August is prime time for picking sweet corn in northern Ohio. In Amish country, you’ll be able to find locally-grown corn in roadside stands and farmer’s markets throughout the area. Occasionally, you’ll see a hand-painted sign in a private lane advertising the abundance of a home garden “Sweet Corn 4 Sale”.
Sweet corn is the result of years of selective breeding. Although the occasional sweet ear has been known to Native Americans for centuries, only in recent years have the use of hybrid genetics refined the taste and texture in what we now call “sweet corn.” In the days of our grandparents, they were used to eating field corn, or the corn raised for feeding animals. Don’t try eating field corn. It’s not sweet at all and you’ll be disappointed.
How to Select Sweet Corn
When selecting your corn, take an ear in your hand – you’ll be able to feel if the kernels are full and plump. Stay away from ears that feel tough and hard. They are either not ripe or perhaps over-ripe. If possible, pull the silk and husk away from the top of the ear. If the corn is wormy or full of bugs, you’ll probably find them this way. Check the bottom of the ears, too. If the base is very dry or even brown, the corn isn’t fresh.
Since sweet corn begins to lose its sweetness when it’s picked, you’ll want to use it immediately or in the next day or so. Over time, the sugars in the kernels are converted to starches, giving the corn a tough texture and little taste. Try not to buy corn that has been setting in the sun since the heat increases this process. If you must store your corn, leave them in the husks and keep in the refrigerator. Only husk your corn when you intend to use it.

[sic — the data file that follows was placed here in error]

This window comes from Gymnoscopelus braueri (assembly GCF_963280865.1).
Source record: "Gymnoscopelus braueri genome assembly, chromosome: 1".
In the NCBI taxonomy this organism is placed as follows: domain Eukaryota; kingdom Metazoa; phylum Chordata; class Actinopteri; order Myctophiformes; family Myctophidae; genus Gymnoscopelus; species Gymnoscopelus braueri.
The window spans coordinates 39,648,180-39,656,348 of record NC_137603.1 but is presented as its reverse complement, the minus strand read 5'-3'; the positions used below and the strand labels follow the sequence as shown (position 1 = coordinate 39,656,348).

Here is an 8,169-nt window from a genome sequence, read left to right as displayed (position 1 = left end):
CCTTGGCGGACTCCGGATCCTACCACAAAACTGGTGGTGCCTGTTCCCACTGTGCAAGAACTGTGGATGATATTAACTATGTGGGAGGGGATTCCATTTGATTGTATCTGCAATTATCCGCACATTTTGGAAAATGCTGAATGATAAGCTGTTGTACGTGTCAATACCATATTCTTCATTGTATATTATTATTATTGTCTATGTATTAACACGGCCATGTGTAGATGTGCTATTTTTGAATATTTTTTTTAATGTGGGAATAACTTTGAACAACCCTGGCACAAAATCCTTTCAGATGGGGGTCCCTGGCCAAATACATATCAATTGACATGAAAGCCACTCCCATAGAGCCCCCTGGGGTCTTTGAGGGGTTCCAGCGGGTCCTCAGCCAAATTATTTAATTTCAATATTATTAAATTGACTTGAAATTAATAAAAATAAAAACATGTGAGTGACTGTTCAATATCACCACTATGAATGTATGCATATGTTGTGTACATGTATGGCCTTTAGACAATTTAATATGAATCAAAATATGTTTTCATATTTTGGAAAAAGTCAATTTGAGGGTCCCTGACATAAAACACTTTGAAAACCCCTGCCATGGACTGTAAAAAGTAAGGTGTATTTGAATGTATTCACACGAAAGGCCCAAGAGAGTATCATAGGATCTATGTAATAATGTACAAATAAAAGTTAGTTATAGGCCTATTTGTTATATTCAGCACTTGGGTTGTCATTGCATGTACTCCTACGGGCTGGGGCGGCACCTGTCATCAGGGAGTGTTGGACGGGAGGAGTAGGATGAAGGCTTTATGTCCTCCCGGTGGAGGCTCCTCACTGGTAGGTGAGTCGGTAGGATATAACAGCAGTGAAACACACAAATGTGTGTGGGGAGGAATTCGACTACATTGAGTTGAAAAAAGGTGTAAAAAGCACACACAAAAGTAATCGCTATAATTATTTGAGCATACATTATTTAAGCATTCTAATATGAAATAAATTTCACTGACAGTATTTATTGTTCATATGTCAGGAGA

“Incredible” Sweet Corn Variety
Throughout the hundreds of varieties of sweet corn, you’ll find yello, white and bicolor corn. Any can be excellent choices for eating, but the sweetest will have the extra gene that will give it a higher sugar content.
By far and away, the most popular corn variety in Amish country is called “Incredible”. Known as a superior eating corn, it has large ears with small, tender extra-sweet kernels. It’s a mid-season corn (85 days from planting to harvest) and it stays sweet longer than some varieties.
Another common variety is Kandy Korn, a yellow corn with slightly smaller ears, but also with extra sweet taste. This corn will keep well and is good for eating, canning and freezing.
Where to Buy Sweet Corn
Hillcrest Orchard, Walnut Creek – selling “Incredible” and bicolor extra sweet
Miller’s Market, Walnut Creek – selling a bicolor corn
Sweetwater Farm, Sugarcreek – selling “Incredible”
Mt. Hope Produce Auction, Mount Hope – auctioning large lots of all types of varieties
Yutzy’s Farm Market, Plain City – White, bicolor and yellow varieties
Recipe: Baked Corn
2 cups fresh corn, freshly cut from the ear
1 can cream-style corn
3 eggs, beaten
1 box Jiffy corn muffin mix
8 oz. sour cream
1 stick margerine melted
Mix all ingredients and bake at 350 degrees for 45 minutes or until top is browned.
(from the Der Dutchman 30th Anniversary Cookbook, contributed by Michele Stotler)